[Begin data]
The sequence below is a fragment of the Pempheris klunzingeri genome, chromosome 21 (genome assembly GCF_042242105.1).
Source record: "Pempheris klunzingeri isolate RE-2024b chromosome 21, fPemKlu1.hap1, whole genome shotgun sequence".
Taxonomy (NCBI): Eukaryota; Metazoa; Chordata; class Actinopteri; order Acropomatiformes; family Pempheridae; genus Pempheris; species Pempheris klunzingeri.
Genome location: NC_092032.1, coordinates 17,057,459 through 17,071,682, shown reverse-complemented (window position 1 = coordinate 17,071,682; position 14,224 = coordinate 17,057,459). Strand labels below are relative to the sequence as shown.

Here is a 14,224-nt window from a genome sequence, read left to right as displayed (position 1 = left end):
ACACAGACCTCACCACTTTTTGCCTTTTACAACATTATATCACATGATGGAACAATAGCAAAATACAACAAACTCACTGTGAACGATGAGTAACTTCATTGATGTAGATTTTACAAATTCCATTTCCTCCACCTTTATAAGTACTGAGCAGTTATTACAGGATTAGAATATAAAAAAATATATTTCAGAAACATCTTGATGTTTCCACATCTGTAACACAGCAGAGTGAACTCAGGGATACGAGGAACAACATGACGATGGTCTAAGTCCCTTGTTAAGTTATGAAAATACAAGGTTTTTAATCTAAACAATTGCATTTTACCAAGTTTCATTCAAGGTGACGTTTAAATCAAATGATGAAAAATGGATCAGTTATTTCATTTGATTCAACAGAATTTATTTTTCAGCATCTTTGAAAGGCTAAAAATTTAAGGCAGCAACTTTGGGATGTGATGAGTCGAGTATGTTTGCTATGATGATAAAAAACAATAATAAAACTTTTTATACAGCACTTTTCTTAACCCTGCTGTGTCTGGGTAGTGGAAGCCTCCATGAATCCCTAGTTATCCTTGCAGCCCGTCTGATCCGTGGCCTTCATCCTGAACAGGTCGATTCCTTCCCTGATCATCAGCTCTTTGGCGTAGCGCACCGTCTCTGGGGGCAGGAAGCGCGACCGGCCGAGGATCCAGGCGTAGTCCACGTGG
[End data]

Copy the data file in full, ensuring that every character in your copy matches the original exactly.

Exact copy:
The sequence below is a fragment of the Pempheris klunzingeri genome, chromosome 21 (genome assembly GCF_042242105.1).
Source record: "Pempheris klunzingeri isolate RE-2024b chromosome 21, fPemKlu1.hap1, whole genome shotgun sequence".
Taxonomy (NCBI): Eukaryota; Metazoa; Chordata; class Actinopteri; order Acropomatiformes; family Pempheridae; genus Pempheris; species Pempheris klunzingeri.
Genome location: NC_092032.1, coordinates 17,057,459 through 17,071,682, shown reverse-complemented (window position 1 = coordinate 17,071,682; position 14,224 = coordinate 17,057,459). Strand labels below are relative to the sequence as shown.

Here is a 14,224-nt window from a genome sequence, read left to right as displayed (position 1 = left end):
ACACAGACCTCACCACTTTTTGCCTTTTACAACATTATATCACATGATGGAACAATAGCAAAATACAACAAACTCACTGTGAACGATGAGTAACTTCATTGATGTAGATTTTACAAATTCCATTTCCTCCACCTTTATAAGTACTGAGCAGTTATTACAGGATTAGAATATAAAAAAATATATTTCAGAAACATCTTGATGTTTCCACATCTGTAACACAGCAGAGTGAACTCAGGGATACGAGGAACAACATGACGATGGTCTAAGTCCCTTGTTAAGTTATGAAAATACAAGGTTTTTAATCTAAACAATTGCATTTTACCAAGTTTCATTCAAGGTGACGTTTAAATCAAATGATGAAAAATGGATCAGTTATTTCATTTGATTCAACAGAATTTATTTTTCAGCATCTTTGAAAGGCTAAAAATTTAAGGCAGCAACTTTGGGATGTGATGAGTCGAGTATGTTTGCTATGATGATAAAAAACAATAATAAAACTTTTTATACAGCACTTTTCTTAACCCTGCTGTGTCTGGGTAGTGGAAGCCTCCATGAATCCCTAGTTATCCTTGCAGCCCGTCTGATCCGTGGCCTTCATCCTGAACAGGTCGATTCCTTCCCTGATCATCAGCTCTTTGGCGTAGCGCACCGTCTCTGGGGGCAGGAAGCGCGACCGGCCGAGGATCCAGGCGTAGTCCACGTGG